Medieval Irish Shoes

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From clothes, to shoes! I was so happy to run across this old post on Ahcuah, a blog for barefoot enthusiasts:

Partly I was just happy to discover such a thing as Barefoot Enthusiasts. I now know there are people out there who would appreciate my callouses, and not side-eye me like the pedicure technicians at the nail salon. I’ve felt so alone in this for so long.

But mostly I was surprised to find out the Irish barefoot tradition continued so late as 150 years ago. It makes me even prouder of my Irish ancestors.

The Irish have had shoes forever, clearly. Like this very nice one Joyce shows in “A Social History of Ancient Ireland.” In his book he describes several common types of shoe, and goes into attention-span-taxing detail on how the leather was prepared and sewn, if you’re into that sort of thing. Shoes, sandals, leggings with stirrups like the 1990’s, the ancient Irish had it all.

Ancient Irish ornamented shoe: in National Museum
Very nice ancient Irish shoes, no reason not to wear them.

I discovered Ahcuah’s post while looking for more information about barefoot Irish warriors, though. I knew the ancient Celts went barefoot at least some of the time, way back when. It was a proof of hardiness, and a way to be stealthier in the hunt. That, too, continued on much later than I’d thought, according to this very entertaining article by Katharine Simms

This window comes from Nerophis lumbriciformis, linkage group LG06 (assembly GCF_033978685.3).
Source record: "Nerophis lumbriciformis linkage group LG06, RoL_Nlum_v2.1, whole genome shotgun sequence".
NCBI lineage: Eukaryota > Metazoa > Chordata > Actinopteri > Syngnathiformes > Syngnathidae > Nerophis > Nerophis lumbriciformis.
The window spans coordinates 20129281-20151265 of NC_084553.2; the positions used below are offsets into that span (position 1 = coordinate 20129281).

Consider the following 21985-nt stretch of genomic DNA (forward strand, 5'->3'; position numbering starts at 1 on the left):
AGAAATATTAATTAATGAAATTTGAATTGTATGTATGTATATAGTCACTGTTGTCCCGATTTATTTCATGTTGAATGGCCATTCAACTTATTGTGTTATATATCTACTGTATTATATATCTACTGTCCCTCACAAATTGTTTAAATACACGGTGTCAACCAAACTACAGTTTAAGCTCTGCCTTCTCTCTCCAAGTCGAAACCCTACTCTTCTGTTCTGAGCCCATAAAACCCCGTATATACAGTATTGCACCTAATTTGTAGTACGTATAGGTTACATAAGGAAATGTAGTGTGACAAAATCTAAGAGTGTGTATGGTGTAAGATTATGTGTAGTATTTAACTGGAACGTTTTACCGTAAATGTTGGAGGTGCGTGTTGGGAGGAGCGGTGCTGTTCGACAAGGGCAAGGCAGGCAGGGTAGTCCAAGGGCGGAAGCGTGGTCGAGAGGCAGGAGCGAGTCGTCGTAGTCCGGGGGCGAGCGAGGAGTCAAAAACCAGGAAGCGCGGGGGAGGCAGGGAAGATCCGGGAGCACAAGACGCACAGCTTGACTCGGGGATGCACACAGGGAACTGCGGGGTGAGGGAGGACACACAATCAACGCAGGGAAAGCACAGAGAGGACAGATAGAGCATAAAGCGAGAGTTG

She describes a medieval Irish fascination with going barefoot, possibly more as a nostalgic practice than as a practical way of dressing every day. Apparently, before any warrior could enter the legendary band of Finn’s Fianna, he had to pass a number of tests, including that “without slackening his pace he could with his nail extract a thorn from his foot.” So Finn’s spiritual descendants would have felt some pressure to keep up the tradition.

Simms associates the medieval barefoot warriors with a period of collective nostalgia for their own mythical past (retelling of ancient stories, rebuilding of feasting halls, etc.). This makes sense to me, kind of the way some people today are out to re-make John Wayne movies in real life, never mind the fact that John Wayne movies were never real to begin with.

I do think barefoot pairs well with breechless and a kilt, so I hope it was, in fact, common. I’m writing it that way.

Also from Joyce’s book, this nice diagram of what (he says) is a fairly common archaeological find: leather or metal shoes joined together so as to be completely unusable for anything other than sitting or standing in place.

Pair of shoes permanently connected by straps: two soles and straps cut out of one piece. Most beautifully made.

He says nobody knows what purpose these may have served, but there have been enough of them found that it must have been something fairly well-understood to contemporaries.

My theory is that it was an early medieval Mother’s Day gag gift, something like this:

Socks that read "If you can read this, bring me a glass of wine" on the soles.
My favorite socks.

I can picture barefoot medieval guy giving his wife a pair of stationary silver shoes and a new wineglass, and they have a good laugh together about how she never does any housework, and then she tells him to go fill her new wine glass, and he argues it’s not his job, but then he goes ahead and does it, because divorce was already legal in Ireland in those days, and she would have kept 60% of their sheep.

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